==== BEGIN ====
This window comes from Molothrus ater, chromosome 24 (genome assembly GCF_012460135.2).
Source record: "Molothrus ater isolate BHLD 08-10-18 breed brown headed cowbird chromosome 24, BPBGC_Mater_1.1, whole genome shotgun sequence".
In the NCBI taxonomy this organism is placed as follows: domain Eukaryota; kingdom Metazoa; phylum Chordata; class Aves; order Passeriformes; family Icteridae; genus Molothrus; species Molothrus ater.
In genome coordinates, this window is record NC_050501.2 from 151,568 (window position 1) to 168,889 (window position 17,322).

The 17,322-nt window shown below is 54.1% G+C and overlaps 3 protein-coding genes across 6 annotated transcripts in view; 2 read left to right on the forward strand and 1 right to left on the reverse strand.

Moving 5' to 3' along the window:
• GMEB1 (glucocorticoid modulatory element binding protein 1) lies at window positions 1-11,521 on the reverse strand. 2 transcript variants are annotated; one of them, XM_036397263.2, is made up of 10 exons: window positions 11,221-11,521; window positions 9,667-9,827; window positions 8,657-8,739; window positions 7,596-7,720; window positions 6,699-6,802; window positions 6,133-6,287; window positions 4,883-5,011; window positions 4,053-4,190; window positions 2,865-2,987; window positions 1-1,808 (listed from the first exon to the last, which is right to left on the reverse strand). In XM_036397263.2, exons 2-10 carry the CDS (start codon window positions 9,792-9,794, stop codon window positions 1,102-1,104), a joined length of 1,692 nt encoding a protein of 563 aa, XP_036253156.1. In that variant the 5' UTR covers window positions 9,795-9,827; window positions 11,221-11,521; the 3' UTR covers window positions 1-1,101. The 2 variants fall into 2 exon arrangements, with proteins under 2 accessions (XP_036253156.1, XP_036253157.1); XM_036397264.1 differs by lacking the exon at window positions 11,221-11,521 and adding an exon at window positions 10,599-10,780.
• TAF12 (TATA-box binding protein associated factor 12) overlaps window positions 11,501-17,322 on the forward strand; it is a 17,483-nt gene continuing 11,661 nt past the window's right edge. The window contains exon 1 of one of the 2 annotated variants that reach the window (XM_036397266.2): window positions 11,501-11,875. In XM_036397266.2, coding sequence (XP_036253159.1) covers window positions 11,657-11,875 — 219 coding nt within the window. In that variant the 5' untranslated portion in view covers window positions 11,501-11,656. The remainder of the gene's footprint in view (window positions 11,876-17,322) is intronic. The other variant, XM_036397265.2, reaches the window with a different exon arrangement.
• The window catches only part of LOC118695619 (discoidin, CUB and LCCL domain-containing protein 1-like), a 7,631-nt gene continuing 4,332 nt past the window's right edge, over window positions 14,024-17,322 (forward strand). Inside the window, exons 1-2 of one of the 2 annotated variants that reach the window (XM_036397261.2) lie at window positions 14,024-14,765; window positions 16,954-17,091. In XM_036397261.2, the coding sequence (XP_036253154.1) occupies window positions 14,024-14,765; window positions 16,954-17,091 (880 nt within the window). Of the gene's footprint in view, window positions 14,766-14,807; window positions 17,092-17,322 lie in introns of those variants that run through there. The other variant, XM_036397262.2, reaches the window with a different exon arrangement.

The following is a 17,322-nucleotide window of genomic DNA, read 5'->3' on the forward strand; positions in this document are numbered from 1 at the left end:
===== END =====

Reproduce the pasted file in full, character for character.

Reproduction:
This window comes from Molothrus ater, chromosome 24 (genome assembly GCF_012460135.2).
Source record: "Molothrus ater isolate BHLD 08-10-18 breed brown headed cowbird chromosome 24, BPBGC_Mater_1.1, whole genome shotgun sequence".
In the NCBI taxonomy this organism is placed as follows: domain Eukaryota; kingdom Metazoa; phylum Chordata; class Aves; order Passeriformes; family Icteridae; genus Molothrus; species Molothrus ater.
In genome coordinates, this window is record NC_050501.2 from 151,568 (window position 1) to 168,889 (window position 17,322).

The 17,322-nt window shown below is 54.1% G+C and overlaps 3 protein-coding genes across 6 annotated transcripts in view; 2 read left to right on the forward strand and 1 right to left on the reverse strand.

Moving 5' to 3' along the window:
• GMEB1 (glucocorticoid modulatory element binding protein 1) lies at window positions 1-11,521 on the reverse strand. 2 transcript variants are annotated; one of them, XM_036397263.2, is made up of 10 exons: window positions 11,221-11,521; window positions 9,667-9,827; window positions 8,657-8,739; window positions 7,596-7,720; window positions 6,699-6,802; window positions 6,133-6,287; window positions 4,883-5,011; window positions 4,053-4,190; window positions 2,865-2,987; window positions 1-1,808 (listed from the first exon to the last, which is right to left on the reverse strand). In XM_036397263.2, exons 2-10 carry the CDS (start codon window positions 9,792-9,794, stop codon window positions 1,102-1,104), a joined length of 1,692 nt encoding a protein of 563 aa, XP_036253156.1. In that variant the 5' UTR covers window positions 9,795-9,827; window positions 11,221-11,521; the 3' UTR covers window positions 1-1,101. The 2 variants fall into 2 exon arrangements, with proteins under 2 accessions (XP_036253156.1, XP_036253157.1); XM_036397264.1 differs by lacking the exon at window positions 11,221-11,521 and adding an exon at window positions 10,599-10,780.
• TAF12 (TATA-box binding protein associated factor 12) overlaps window positions 11,501-17,322 on the forward strand; it is a 17,483-nt gene continuing 11,661 nt past the window's right edge. The window contains exon 1 of one of the 2 annotated variants that reach the window (XM_036397266.2): window positions 11,501-11,875. In XM_036397266.2, coding sequence (XP_036253159.1) covers window positions 11,657-11,875 — 219 coding nt within the window. In that variant the 5' untranslated portion in view covers window positions 11,501-11,656. The remainder of the gene's footprint in view (window positions 11,876-17,322) is intronic. The other variant, XM_036397265.2, reaches the window with a different exon arrangement.
• The window catches only part of LOC118695619 (discoidin, CUB and LCCL domain-containing protein 1-like), a 7,631-nt gene continuing 4,332 nt past the window's right edge, over window positions 14,024-17,322 (forward strand). Inside the window, exons 1-2 of one of the 2 annotated variants that reach the window (XM_036397261.2) lie at window positions 14,024-14,765; window positions 16,954-17,091. In XM_036397261.2, the coding sequence (XP_036253154.1) occupies window positions 14,024-14,765; window positions 16,954-17,091 (880 nt within the window). Of the gene's footprint in view, window positions 14,766-14,807; window positions 17,092-17,322 lie in introns of those variants that run through there. The other variant, XM_036397262.2, reaches the window with a different exon arrangement.

The following is a 17,322-nucleotide window of genomic DNA, read 5'->3' on the forward strand; positions in this document are numbered from 1 at the left end: